With this issue, Persimmon Tree is two years old. We’re pleased to report that we now have readers in 58 countries and all states of the U.S. We thank each of you—our original readers—for your support in spreading the word about our website and helping us grow.
As part of our birthday celebration, we’re changing the last part of our name. We used to call ourselves a literary magazine—but that never quite fit since we’ve always included art. Now we’re Persimmon Tree: An Online Magazine of the Arts by Women Over Sixty. Our new name gives us room to expand our range of offerings and explore streaming and video in the future. Please send us suggestions of what you’d like to see.
As an example of our future possibilities, check out Gena Raps’ excellent interview of the Scottish-American composer Thea Musgrave in the current issue. You’ll find two places where you can click to hear some of Thea Musgrave’s contemporary music, a real treat.
In this issue, you’ll also find the results of our Western States poetry contest. We’re very pleased with the high quality of poetry that was selected by our guest judge, Lorrie Goldensohn. We only wish that we could have included more poets—we received scores of entries, many of them excellent. Those of you who submitted poems but didn’t hear back from us about whether they were accepted, we apologize for our lack of response. This time around we had a glitch in our system, but we promise that won’t happen again.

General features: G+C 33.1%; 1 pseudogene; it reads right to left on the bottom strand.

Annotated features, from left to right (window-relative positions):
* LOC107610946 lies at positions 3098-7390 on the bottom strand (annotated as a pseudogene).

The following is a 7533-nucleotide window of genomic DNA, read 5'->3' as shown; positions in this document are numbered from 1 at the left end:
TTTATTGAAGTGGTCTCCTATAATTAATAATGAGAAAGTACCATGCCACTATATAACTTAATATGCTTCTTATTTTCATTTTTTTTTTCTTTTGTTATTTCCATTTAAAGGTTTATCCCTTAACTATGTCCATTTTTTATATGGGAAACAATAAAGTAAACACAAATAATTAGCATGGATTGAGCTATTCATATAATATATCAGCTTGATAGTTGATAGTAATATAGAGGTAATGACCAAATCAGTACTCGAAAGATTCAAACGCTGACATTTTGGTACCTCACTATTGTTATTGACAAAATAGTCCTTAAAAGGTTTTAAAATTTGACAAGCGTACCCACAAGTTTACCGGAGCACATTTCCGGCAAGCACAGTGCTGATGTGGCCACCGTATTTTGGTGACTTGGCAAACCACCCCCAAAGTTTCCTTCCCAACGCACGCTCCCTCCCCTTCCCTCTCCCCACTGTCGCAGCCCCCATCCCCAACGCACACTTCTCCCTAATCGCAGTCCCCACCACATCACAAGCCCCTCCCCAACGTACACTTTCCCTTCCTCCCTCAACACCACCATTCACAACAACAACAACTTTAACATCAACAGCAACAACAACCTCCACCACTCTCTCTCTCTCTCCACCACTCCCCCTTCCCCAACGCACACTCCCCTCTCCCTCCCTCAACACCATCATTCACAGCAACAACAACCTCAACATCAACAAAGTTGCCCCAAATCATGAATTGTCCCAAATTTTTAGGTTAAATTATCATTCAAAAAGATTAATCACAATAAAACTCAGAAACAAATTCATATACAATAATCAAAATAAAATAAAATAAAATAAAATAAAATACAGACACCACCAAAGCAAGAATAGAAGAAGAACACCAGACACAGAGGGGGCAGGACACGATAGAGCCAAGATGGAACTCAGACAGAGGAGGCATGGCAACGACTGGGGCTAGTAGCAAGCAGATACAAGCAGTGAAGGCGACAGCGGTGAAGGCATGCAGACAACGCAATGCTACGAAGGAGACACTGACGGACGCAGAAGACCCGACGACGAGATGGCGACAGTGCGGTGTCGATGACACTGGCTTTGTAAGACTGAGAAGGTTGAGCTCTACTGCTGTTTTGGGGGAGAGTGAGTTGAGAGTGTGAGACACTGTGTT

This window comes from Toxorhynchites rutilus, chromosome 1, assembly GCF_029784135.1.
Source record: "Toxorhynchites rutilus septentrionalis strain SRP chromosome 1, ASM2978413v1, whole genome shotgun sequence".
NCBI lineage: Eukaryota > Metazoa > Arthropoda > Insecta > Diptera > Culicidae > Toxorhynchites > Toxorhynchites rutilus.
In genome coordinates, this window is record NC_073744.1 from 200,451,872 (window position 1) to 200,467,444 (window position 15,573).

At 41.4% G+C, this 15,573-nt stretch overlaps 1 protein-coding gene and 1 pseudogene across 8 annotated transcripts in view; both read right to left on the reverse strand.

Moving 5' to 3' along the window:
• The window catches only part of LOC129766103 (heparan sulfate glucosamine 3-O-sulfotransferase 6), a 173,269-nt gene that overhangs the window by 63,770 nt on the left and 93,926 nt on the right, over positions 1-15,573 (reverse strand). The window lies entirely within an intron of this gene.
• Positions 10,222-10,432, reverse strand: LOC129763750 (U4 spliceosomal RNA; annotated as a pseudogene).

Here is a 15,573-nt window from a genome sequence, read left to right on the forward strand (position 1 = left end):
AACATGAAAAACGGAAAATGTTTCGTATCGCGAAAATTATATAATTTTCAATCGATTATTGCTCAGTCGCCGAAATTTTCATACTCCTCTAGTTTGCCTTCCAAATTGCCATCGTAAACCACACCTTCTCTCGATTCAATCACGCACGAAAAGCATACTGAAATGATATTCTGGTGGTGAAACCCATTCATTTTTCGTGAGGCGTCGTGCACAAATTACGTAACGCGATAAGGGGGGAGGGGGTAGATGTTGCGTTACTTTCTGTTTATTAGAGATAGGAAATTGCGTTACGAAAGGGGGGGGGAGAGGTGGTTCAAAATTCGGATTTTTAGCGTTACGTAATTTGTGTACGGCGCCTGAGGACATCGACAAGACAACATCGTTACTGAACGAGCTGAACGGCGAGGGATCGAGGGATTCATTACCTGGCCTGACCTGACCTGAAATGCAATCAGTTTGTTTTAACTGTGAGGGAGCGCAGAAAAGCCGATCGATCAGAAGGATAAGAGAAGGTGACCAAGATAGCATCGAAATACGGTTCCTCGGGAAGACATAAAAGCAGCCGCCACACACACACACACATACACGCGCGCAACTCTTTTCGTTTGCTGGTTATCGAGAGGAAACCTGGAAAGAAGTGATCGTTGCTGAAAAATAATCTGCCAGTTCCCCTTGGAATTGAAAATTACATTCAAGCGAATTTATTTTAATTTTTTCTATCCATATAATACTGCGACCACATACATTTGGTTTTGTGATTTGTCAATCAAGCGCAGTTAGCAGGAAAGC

We have three more poetry contests slated for the future—Southern States, Central North States, and International. Check the “Submissions” link to read the details about these contests. And one more item about submissions: We’re looking for fiction and nonfiction writers from non-U.S. countries in our effort to include as many voices as possible. Do send us names and email addresses of people outside the U.S. who you think could write for us.
We’re pleased to announce that Moira Roth has signed on as a contributing editor, responsible for the art section of the magazine. Moira lives in the Bay Area (which means she can come to our monthly meetings), and she has taught and written extensively about contemporary art and artists.
Finally, I want to say what a privilege and honor it has been to create Persimmon Treeand watch it grow. It’s like any birth—we didn’t know what it would become when we started it. The last two years have been very exciting, with a lot of hard work by our associate editor, contributing editors, and our web staff. But making a magazine is a group effort, including those whose work has appeared on our website, those who submitted their work to us, those who wrote us with suggestions, and our readers. We can all sing “Happy Birthday” to ourselves, and feel good about what we’ve accomplished.